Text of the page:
- New EEOC employer reporting requirements represent “an order of magnitude increase in the amount of information the government wants” for one recreation management business [Coyote] How are federal agencies doing on civil rights issues in this administration? Federalist Society panel with Gail Heriot, Kenneth Marcus, Theodore Shaw, Timothy Taylor, moderated by Erik Jaffe;
- When an outcry arose over its partnership decisions, “Paul, Weiss did what every other mainstream institution does today when accused of racial bias: it fell on its sword.” [Heather Mac Donald, City Journal via Eugene Volokh]
- “Targeted Advertising and Age Discrimination: An Explainer” [Joe Ruckert, On Labor]
“A federal appeals court on Thursday blocked a San Francisco law requiring health warnings on advertisements for soda and other sugary drinks in a victory for beverage and retail groups that sued to block the ordinance.” The ruling, by a unanimous 11-member en banc panel of the Ninth Circuit, found that thelaw violates First Amendment rights of commercial speech. [AP/BakersfieldNow; American Beverage Association v. City and County of San Francisco]
Jameela Jamil (“The Good Place”) wants to ban airbrushing in magazines and advertisements, warning BBC readers that, “If you buy the products airbrushing is used to advertise, you won’t look like the person in the photograph.”
“If this comes as a surprise to you, please exercise caution before stepping out of doors or in front of a mirror,” I reply in my new op-ed in southern California newspapers. “Here in the land of liberty, fortunately, we recognize that to ban display of someone’s airbrushed image even if they’re fine with the idea would constitute a trifecta of coercion, stomping on personal autonomy, freedom to contract with others, and freedom of the press.” Read it here.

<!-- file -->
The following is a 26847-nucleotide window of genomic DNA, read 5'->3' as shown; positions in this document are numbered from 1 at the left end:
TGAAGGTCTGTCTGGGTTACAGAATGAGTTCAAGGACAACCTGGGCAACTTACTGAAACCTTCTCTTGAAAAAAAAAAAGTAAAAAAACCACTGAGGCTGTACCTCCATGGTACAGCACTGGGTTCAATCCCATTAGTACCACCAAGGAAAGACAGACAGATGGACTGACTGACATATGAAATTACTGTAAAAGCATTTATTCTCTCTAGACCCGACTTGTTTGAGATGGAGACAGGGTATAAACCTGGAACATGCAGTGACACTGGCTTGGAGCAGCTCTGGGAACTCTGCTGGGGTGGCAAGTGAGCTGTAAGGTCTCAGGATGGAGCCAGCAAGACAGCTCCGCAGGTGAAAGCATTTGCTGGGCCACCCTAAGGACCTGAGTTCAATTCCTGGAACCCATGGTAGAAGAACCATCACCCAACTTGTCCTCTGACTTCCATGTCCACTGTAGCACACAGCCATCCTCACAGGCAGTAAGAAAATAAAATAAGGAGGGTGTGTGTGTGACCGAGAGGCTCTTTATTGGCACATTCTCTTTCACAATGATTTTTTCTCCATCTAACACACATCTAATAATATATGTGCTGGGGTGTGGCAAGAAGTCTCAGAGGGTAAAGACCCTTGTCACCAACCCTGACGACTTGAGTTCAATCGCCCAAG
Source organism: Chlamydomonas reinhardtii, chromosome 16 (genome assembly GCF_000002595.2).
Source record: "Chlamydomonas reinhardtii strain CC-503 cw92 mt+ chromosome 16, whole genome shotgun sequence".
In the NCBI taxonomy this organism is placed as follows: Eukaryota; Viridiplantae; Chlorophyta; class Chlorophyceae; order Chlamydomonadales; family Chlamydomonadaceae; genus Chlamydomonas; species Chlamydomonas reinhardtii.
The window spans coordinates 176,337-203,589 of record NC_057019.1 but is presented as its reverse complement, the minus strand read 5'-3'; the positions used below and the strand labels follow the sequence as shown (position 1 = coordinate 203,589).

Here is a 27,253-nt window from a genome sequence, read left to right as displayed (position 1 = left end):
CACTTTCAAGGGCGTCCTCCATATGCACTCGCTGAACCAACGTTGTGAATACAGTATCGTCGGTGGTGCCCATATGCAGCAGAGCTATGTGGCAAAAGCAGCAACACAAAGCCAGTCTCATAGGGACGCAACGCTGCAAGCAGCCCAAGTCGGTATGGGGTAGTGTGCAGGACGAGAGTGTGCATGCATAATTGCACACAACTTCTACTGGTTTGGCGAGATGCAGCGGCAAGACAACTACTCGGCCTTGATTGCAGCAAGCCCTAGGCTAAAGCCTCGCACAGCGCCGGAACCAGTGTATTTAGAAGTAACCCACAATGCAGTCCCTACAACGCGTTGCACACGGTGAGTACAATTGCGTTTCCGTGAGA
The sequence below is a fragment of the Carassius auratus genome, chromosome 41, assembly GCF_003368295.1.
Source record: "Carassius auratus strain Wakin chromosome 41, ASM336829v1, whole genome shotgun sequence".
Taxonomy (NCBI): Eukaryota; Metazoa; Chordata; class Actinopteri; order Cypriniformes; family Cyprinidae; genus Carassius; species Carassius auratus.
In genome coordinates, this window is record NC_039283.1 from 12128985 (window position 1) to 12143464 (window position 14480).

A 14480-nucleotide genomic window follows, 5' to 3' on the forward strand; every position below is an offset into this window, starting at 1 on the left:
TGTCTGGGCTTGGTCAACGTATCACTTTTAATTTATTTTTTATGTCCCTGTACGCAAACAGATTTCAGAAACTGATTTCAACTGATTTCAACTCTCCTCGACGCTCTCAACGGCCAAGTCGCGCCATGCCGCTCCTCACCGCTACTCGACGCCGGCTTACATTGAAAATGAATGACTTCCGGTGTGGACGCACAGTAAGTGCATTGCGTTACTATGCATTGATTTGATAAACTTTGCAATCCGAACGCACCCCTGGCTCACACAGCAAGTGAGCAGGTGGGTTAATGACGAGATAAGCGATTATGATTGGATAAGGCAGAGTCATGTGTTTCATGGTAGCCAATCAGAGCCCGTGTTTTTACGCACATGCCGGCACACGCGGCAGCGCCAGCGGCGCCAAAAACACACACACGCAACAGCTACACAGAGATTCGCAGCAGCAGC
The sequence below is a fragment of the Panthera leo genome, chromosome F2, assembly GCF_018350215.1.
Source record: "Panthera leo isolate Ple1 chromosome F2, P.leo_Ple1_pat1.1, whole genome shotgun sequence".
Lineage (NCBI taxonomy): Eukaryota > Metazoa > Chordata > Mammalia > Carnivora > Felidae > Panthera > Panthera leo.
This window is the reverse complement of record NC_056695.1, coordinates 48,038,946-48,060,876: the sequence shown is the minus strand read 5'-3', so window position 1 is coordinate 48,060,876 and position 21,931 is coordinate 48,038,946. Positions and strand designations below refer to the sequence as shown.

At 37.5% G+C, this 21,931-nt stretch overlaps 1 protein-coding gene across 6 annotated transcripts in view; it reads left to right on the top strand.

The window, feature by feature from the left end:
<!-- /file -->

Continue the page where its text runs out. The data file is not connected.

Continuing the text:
We’ve posted often about lawyer-driven slack-fill lawsuits, in which class action filers claim that food, cosmetic, and other products sold by weight have excessive empty space in their packaging. (Laws governing food packaging allow for empty space that serves a function such as protecting the product from damage or shoplifting, but there is room for much disagreement on what is or is not needed for functionality.) The suits’ outcomes can seem random if not whimsical: Ferrara Candy recently agreed to pay $2.5 million to settle claims [Douglas Yu, Confectionery News] while the makers of Fannie May and Junior Mints successfully obtained dismissal of suits against them in federal courts [Scott Holland, Cook County Record; Bloomberg]
California has been a hotspot of slack-fill litigation, but now the California legislature has passed a bill, signed into law by Gov. Jerry Brown in September, expanding the list of safe-harbor defenses that manufacturers (prospectively, in future suits) can assert against slack-fill claims. While the changes are limited in scope and will still allow many suits to go forward, it is noteworthy for California’s legislature to take even symbolic steps against the state’s busy class action industry. [Sarah L. Brew, Tyler A. Young, Emily R. Bodtke and Rita Mansuryan, The Recorder; Robert Niemann and Jill Mahoney, Washington Legal Foundation]
The “One a Day” brand of multivitamins was introduced in 1940. As the company diversified its product offerings in the intervening years it should probably have transitioned over to some other brand name. That way a California court would not have green-lighted a suit by a man suing because the label says he should take two Vitacraves a day instead of one [William Sassani, Chamber-backed Legal NewsLine]
Sweden’s advertising ombudsman has ruled the much-shared “Distracted Boyfriend Meme” improperly presents women as “sex objects” and is “a stereotypical picture of men seeing women as interchangeable”. While the industry panel itself has no power to impose a legal ban, its views might prove consequential since the Stockholm city council has enacted a ban on sexist billboards in public spaces. [Catherine Edwards, The Local]